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Groundhog Training Day

bearookie

Found on The Cornerstone for Teachers Facebook page.

Do Children Need Homework?

dogatehomeworkHomework is a topic of serious debate among educators and education stakeholders, with little consensus. From my own experience, I clearly remember Korean parents demanding that we give their 6 and 7 year-olds hours of homework each night. We tried to tell them that their kids needed to spend time playing in order to develop things like executive function and a host of other skills. Nope, they weren’t having it. Their tiny little guys and girls needed to become fluent in English and homework was the an intricate part of that. Madness.

This article talks about some research on the topic. Looking at a dataset from a large number of countries, it finds that homework is nearly ubiquitous, though the amount varies wildly. What interests me in this research is that there is little or no correlation between high test scores and the amount of homework assigned. In the Netherlands, for example, there is very little homework most nights, but their students perform extremely well on tests.

The article also noted that the drive for data, the increasing significance of standardized tests, packed curricula, and a host of other factors push teachers to dump work on students not because the teachers think it is meaningful, but because they feel they have to. That’s not a great reason.

This study wasn’t able to look at the quality of the homework or indeed many factors. However, I think it is one more interesting nail in the coffin of daily, look-busy homework.

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no-line-in-copy-room-teacher-meme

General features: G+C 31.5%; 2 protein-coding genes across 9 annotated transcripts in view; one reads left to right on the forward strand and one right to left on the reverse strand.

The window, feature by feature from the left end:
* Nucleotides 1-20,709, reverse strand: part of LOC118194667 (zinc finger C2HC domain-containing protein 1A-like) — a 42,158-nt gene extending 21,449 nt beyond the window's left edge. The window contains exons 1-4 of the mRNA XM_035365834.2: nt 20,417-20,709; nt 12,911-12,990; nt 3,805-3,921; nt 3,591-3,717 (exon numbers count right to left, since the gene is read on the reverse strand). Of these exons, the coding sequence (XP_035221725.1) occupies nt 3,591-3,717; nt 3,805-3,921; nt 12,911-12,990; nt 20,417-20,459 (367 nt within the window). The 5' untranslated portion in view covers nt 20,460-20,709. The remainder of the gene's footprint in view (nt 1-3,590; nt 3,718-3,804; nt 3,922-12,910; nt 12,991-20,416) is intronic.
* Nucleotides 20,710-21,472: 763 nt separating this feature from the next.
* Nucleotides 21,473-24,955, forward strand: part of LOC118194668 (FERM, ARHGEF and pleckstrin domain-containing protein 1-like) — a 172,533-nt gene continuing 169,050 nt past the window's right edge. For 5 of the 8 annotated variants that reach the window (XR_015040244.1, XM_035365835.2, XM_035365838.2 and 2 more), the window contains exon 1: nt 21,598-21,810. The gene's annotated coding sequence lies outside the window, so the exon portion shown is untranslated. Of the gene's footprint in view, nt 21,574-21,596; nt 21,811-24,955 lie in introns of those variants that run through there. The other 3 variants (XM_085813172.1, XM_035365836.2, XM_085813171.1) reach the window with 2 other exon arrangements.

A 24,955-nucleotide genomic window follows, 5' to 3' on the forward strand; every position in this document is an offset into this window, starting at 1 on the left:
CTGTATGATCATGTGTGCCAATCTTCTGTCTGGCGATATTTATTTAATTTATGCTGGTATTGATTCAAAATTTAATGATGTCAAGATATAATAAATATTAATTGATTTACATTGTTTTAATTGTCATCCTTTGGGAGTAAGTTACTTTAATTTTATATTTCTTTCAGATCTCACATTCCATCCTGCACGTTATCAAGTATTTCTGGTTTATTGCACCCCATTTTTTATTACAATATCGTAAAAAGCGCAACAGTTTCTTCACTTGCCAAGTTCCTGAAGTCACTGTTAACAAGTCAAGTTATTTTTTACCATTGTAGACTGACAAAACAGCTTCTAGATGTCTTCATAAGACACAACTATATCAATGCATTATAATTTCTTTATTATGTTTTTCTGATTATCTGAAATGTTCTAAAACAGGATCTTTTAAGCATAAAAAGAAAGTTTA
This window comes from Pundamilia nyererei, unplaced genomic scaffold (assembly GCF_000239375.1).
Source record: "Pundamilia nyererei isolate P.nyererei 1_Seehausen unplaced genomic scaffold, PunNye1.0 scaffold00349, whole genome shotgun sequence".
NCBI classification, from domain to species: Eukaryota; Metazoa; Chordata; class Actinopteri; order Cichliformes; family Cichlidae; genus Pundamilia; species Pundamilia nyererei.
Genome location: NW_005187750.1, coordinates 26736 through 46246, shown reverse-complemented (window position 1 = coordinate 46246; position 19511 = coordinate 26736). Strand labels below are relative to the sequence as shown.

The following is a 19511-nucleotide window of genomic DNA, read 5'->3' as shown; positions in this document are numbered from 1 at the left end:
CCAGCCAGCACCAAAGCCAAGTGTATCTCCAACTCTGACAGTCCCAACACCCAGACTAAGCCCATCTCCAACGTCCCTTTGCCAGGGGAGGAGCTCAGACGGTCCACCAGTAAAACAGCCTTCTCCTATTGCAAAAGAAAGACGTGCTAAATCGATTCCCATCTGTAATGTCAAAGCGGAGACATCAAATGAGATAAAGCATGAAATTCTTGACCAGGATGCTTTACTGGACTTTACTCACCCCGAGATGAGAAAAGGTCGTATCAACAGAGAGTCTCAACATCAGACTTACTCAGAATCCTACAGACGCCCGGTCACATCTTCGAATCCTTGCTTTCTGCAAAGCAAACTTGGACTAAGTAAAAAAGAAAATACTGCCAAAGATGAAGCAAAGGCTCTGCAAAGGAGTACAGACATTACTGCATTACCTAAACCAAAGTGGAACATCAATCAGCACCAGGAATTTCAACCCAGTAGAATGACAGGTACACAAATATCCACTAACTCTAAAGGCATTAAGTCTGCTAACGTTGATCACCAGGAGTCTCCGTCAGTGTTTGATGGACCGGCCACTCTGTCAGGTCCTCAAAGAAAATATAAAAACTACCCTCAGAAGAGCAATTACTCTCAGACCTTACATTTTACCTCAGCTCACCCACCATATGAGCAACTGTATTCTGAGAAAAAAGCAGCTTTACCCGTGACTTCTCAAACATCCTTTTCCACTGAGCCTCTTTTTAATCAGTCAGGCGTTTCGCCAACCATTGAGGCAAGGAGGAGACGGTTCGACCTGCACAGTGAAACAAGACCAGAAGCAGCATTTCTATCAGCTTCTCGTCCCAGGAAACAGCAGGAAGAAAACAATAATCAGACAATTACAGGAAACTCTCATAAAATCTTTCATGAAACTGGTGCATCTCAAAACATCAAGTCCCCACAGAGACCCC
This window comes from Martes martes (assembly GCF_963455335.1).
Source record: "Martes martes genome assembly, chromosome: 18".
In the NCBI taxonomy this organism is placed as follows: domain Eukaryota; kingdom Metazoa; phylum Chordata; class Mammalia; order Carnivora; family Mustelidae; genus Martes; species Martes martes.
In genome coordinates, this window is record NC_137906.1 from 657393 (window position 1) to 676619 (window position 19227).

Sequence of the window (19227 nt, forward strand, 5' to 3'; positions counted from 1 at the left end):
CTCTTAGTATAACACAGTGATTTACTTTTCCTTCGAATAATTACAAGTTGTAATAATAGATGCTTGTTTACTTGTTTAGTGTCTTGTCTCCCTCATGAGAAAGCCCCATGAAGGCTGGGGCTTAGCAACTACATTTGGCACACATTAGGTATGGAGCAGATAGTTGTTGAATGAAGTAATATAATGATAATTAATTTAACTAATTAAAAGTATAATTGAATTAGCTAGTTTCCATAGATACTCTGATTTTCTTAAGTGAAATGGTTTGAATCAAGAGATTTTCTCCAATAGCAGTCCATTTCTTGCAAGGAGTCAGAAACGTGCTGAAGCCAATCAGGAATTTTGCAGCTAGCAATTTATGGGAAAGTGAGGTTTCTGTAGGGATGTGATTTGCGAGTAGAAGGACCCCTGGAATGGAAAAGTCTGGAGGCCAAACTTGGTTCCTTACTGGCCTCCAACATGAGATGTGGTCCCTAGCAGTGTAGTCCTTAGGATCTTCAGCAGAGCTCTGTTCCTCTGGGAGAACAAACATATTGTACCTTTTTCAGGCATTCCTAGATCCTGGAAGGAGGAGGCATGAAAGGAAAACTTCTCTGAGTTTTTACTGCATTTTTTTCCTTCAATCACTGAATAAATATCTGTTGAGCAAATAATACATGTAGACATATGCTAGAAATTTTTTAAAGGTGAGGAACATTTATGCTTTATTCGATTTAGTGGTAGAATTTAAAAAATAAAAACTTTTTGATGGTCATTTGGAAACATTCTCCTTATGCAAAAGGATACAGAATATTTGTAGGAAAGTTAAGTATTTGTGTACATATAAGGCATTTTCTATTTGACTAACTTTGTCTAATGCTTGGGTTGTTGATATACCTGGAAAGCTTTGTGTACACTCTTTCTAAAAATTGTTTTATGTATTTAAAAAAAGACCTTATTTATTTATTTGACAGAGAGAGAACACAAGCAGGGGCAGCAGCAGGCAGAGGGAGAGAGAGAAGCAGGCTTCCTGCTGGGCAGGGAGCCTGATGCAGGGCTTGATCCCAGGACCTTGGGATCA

Games, Learning, and the Brain

A cool infographic from the MIND Research Institute looking at brain chemistry and how games play a role in learning.

 

Dopamine_and_learning_infographic

How to Learn a Language

learningIn the field of second language acquisition, Stephen Krashen is something of a guru and leading light. For whatever reason, this four year old piece from the Washington Post popped up on my news feed today, a response from Krashen to someone else’s explanation of how to learn languages. The person he’s refuting, a certain Andrew Eil, claimed that he learned to speak four language through ‘boot camp’ style, intense grammar and vocab study with forced production.

Not so, Krashen proclaims. What’s actually needed is not grammar and vocab study – that’s not how we learn our native tongues, after all – or uncomfortable speaking. No, the answer is “comprehensible input”, namely reading and listening. The more we take in and understand, the better our overall grasp of the language will become. We need to internalize rules, not have them fed to us.

What do you think? Is Krashen right? Is Eil? Neither, both, something in between?

This. A 1000 times this.

thatsnotteaching

Found on the Shit Academics Say Facebook page.

“I feel like” and the battle of generations

ifeellikeThere is nothing quite so traditional as the elders of a community complaining about the way young people speak. It’s the hobby of the aged, dating back probably to the dawn of language. No doubt there were silverbacked proto-humans grumbling about how the young proto-humans didn’t grunt the way they were supposed and how the language was deteriorating.

It’s such a tired critique. A cursory understanding of how language words would teach these pundits that language doesn’t – more-or-less can’t – deteriorate. It can change, yes, and evolve, but it’s always forward, never backwards.

A few generations ago, it was quite common to say “The house is building.” meaning that “The house is being built.” Today, we would find that construction hard to decipher and erroneous. Heck, English used to have gendered nouns! Thank the universe that it ‘deteriorated’ away from that!

Try to go back and read English texts from the 17th century. A fair bit of the language used would be tedious, awkward, or indecipherable to most readers today. Why? Because language evolves, natch. Had the pundits in any era had their way, we’d still be speaking Proto-Indo-European with its vast array of strong verbs.

For one contemporary example of this phenomenon, check out Molly Worthen’s New York Times article about millennials’ love for the phrase “I feel like…” and how it’s the embodiment of  everything that’s wrong with that cohort. Then, you can read this post from NPR’s Geoff Nunberg about why the phrase  is not anything to get worked up about.

Like Apples and Pommes

whatlanguagelearningislike

Found on Facebook.

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